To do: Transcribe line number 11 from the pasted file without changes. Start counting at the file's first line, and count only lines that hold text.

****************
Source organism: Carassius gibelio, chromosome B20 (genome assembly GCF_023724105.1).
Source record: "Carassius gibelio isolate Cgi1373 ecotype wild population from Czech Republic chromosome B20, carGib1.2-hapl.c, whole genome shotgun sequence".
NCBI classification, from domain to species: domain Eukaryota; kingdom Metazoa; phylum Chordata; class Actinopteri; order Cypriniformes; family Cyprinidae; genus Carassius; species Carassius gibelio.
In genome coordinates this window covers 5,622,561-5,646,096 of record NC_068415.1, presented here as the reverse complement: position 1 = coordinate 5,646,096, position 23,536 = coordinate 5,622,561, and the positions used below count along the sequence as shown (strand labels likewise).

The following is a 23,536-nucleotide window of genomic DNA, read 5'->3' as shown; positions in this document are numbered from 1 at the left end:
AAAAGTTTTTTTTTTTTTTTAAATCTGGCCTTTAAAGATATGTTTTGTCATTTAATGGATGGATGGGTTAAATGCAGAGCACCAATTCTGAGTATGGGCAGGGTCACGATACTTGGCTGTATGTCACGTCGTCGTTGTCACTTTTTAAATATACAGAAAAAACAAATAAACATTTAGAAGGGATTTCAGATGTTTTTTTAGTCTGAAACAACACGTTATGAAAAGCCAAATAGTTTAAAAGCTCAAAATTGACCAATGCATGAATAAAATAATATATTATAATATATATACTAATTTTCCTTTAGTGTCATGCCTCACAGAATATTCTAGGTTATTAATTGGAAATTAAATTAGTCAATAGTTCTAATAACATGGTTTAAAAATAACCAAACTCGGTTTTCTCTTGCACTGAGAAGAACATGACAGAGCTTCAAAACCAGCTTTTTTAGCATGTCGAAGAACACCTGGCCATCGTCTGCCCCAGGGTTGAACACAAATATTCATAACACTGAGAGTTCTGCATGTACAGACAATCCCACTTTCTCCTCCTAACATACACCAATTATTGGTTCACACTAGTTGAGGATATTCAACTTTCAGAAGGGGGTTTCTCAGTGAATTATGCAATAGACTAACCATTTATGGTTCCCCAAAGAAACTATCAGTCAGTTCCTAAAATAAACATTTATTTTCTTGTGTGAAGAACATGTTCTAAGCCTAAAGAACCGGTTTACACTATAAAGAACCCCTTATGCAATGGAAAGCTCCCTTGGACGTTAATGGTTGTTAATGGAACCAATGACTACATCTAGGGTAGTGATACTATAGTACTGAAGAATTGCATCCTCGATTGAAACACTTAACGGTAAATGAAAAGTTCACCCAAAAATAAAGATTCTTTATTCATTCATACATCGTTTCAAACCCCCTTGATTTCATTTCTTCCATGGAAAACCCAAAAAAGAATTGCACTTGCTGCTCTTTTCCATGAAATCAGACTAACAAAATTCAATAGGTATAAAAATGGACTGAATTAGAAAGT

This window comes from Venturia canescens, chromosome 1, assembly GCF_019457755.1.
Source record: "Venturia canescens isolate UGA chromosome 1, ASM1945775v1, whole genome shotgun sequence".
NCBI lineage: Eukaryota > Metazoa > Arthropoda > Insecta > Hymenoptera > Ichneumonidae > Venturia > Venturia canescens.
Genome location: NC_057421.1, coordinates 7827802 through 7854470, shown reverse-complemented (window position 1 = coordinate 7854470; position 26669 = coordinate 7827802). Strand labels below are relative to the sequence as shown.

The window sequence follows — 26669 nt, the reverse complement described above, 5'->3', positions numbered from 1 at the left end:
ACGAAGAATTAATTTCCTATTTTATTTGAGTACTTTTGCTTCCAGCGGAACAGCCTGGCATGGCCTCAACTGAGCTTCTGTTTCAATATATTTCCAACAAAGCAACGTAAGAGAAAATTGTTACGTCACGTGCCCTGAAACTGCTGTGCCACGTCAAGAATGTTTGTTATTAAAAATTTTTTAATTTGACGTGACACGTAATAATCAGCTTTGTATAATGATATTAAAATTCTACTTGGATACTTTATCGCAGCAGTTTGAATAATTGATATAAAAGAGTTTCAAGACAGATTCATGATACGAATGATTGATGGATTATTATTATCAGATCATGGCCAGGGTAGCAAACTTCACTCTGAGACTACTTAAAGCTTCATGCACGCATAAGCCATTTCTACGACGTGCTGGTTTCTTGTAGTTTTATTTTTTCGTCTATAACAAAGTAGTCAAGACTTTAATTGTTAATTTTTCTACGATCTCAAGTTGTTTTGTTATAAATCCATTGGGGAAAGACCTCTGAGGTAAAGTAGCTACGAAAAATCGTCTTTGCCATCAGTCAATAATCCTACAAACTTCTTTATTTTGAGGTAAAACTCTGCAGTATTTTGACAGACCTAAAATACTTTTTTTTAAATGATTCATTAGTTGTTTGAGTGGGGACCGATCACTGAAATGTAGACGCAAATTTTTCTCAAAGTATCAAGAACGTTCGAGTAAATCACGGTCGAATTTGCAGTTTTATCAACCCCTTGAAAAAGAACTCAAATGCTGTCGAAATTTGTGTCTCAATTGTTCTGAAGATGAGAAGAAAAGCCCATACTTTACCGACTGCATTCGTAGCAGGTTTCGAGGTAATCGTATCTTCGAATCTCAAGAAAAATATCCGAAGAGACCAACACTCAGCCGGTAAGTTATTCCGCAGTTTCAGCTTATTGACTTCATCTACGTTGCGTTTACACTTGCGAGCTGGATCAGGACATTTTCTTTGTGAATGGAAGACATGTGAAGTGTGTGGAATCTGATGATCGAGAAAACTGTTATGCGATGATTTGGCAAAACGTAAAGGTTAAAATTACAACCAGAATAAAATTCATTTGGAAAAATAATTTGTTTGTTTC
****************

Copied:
The window sequence follows — 26669 nt, the reverse complement described above, 5'->3', positions numbered from 1 at the left end: